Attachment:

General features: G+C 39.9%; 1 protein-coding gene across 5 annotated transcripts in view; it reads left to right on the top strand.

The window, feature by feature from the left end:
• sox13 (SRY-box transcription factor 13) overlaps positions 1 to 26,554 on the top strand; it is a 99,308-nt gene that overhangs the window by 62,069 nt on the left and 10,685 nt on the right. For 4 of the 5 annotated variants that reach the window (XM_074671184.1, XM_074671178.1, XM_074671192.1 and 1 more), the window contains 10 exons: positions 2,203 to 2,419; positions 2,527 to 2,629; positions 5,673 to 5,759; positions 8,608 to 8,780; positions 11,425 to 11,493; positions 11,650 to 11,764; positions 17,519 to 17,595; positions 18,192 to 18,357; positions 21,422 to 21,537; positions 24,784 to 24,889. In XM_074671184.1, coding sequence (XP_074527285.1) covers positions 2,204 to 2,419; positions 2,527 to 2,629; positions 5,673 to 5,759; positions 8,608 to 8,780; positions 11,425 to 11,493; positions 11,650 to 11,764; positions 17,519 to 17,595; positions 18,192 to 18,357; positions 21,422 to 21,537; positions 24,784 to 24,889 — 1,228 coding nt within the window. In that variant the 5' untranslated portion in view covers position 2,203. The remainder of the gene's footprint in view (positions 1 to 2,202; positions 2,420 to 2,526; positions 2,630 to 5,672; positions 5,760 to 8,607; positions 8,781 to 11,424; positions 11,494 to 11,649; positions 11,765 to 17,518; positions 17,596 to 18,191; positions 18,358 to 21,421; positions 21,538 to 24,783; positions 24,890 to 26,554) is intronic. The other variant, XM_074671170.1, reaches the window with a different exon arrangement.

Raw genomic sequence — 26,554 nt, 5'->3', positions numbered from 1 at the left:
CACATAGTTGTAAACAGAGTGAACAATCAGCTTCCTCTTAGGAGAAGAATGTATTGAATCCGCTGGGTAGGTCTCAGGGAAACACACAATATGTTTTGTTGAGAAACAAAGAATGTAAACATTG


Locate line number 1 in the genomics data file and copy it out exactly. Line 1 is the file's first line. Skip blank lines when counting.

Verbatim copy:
General features: G+C 39.9%; 1 protein-coding gene across 5 annotated transcripts in view; it reads left to right on the top strand.